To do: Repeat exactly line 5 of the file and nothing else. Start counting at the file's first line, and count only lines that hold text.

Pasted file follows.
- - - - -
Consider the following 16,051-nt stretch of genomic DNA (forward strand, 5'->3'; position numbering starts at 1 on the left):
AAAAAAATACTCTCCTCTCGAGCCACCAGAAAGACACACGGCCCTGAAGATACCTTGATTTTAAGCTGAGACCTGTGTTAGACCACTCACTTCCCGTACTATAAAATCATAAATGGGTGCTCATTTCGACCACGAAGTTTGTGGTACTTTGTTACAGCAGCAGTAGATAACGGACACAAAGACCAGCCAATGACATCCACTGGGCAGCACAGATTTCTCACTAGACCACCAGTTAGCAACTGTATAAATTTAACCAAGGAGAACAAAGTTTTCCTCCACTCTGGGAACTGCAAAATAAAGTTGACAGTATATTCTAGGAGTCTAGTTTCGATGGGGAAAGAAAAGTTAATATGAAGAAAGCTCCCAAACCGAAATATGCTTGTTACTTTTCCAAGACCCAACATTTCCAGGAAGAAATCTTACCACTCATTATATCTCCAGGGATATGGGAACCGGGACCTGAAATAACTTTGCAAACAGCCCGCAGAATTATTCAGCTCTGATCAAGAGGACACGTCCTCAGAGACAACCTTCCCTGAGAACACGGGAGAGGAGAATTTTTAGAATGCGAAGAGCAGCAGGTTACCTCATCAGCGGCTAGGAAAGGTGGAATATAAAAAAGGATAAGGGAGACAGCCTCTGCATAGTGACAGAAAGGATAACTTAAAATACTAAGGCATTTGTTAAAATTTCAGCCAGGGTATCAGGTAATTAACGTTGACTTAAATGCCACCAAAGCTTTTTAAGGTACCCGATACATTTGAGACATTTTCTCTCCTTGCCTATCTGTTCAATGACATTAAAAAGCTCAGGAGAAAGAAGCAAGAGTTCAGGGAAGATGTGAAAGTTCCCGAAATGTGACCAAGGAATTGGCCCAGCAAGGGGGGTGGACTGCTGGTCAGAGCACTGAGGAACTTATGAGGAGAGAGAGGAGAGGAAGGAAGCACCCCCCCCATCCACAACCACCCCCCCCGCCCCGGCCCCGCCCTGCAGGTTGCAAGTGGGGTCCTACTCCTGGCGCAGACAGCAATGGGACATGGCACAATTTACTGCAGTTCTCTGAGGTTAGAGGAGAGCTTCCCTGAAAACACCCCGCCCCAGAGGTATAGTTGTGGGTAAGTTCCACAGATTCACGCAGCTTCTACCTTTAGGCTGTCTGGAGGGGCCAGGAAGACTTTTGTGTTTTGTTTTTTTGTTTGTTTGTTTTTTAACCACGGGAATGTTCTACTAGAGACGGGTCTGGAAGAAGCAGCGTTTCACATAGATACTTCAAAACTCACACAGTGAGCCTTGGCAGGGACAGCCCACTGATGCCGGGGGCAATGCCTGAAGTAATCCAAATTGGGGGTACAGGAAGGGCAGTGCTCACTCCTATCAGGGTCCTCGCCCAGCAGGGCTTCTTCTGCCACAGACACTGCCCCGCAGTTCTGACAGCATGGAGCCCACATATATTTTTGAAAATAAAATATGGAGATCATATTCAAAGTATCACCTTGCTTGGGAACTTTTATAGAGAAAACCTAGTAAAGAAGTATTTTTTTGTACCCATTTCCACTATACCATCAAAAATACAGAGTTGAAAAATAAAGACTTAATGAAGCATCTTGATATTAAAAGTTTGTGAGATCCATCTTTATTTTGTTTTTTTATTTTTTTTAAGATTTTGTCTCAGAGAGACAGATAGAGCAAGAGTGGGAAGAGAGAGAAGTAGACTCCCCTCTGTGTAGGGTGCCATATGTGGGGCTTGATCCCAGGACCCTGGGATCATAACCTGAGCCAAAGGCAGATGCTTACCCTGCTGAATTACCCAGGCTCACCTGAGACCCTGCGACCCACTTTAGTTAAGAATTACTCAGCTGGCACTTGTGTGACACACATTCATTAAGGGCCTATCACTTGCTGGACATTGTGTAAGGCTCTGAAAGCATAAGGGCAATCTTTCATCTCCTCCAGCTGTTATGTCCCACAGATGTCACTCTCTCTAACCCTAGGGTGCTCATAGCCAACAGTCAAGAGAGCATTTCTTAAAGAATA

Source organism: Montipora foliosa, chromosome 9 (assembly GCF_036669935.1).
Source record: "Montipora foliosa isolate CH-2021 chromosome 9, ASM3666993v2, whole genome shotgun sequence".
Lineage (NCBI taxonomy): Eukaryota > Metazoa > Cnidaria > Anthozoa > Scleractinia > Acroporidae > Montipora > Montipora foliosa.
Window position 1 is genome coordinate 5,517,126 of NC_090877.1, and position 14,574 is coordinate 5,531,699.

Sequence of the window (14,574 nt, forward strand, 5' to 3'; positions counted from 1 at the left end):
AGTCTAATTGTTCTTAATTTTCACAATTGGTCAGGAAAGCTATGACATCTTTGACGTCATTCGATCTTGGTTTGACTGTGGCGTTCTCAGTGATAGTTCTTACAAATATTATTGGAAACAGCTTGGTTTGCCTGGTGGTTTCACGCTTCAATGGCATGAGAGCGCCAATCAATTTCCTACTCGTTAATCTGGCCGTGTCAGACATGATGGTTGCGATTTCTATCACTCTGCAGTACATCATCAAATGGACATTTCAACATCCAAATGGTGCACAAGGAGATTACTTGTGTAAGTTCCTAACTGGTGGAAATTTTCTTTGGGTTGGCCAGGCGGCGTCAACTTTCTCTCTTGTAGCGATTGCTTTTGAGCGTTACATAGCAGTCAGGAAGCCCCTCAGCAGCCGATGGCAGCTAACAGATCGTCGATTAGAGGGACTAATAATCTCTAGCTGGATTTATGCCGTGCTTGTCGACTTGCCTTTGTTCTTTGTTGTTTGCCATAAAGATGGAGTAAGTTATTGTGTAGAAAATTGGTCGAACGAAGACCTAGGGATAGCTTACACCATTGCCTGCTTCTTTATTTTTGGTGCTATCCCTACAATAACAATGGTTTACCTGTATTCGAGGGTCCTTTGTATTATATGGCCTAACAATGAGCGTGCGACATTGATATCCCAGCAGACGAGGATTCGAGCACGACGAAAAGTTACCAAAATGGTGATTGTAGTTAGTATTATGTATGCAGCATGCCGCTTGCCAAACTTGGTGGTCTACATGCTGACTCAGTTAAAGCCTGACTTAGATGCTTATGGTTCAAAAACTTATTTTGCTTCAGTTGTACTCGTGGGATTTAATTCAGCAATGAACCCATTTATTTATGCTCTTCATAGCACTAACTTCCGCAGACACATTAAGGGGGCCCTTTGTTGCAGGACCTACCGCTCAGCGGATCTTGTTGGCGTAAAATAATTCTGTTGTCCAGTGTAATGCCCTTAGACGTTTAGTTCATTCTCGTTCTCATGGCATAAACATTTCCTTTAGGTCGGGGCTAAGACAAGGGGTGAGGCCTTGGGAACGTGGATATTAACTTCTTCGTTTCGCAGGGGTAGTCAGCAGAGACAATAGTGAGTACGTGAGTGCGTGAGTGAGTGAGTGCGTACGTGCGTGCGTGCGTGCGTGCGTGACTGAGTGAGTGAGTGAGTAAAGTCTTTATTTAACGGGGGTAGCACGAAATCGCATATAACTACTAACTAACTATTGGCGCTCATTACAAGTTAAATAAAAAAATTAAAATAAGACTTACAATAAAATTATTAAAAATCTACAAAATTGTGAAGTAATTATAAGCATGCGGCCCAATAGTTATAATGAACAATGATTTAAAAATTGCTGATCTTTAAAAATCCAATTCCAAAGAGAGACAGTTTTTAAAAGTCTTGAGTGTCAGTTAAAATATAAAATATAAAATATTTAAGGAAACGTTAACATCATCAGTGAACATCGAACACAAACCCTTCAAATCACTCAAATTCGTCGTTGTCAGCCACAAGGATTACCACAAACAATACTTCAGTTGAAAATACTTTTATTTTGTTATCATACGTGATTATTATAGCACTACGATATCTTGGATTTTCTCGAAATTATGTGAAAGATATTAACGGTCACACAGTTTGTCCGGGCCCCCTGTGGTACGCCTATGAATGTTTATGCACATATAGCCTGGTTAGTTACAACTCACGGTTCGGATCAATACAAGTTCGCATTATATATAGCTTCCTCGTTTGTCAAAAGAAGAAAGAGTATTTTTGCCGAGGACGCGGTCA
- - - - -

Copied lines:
Lineage (NCBI taxonomy): Eukaryota > Metazoa > Cnidaria > Anthozoa > Scleractinia > Acroporidae > Montipora > Montipora foliosa.